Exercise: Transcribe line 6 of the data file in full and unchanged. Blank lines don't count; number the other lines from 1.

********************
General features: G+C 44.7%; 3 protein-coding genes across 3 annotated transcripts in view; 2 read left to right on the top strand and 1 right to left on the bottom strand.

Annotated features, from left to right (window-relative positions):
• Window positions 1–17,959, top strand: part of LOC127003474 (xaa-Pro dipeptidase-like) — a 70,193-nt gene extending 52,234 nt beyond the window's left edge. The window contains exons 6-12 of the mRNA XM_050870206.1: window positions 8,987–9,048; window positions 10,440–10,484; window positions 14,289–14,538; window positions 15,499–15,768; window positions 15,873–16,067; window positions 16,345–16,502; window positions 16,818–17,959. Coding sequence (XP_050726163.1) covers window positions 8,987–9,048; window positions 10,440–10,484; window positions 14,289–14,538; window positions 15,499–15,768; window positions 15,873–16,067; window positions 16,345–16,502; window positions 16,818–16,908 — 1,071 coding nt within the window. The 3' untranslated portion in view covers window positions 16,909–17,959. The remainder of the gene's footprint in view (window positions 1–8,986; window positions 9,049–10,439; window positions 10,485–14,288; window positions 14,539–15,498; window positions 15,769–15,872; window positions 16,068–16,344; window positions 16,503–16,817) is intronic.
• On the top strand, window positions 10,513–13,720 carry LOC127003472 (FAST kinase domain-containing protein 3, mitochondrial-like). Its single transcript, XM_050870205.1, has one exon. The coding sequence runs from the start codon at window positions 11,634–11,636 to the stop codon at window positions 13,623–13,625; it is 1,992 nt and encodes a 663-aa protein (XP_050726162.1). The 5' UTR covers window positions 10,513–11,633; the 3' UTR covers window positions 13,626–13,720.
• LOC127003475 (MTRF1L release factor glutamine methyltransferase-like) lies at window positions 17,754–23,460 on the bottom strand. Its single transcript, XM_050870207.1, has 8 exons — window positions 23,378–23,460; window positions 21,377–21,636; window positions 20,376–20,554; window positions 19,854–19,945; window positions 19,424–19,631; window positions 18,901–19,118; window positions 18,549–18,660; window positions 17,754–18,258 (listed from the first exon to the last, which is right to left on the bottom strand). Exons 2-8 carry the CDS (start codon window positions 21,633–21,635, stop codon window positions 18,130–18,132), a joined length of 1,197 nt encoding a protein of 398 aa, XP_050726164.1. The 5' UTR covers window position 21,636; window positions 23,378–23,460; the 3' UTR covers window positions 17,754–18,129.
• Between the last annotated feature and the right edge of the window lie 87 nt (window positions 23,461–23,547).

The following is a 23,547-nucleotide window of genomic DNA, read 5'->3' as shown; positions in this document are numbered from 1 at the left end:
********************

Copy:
• Between the last annotated feature and the right edge of the window lie 87 nt (window positions 23,461–23,547).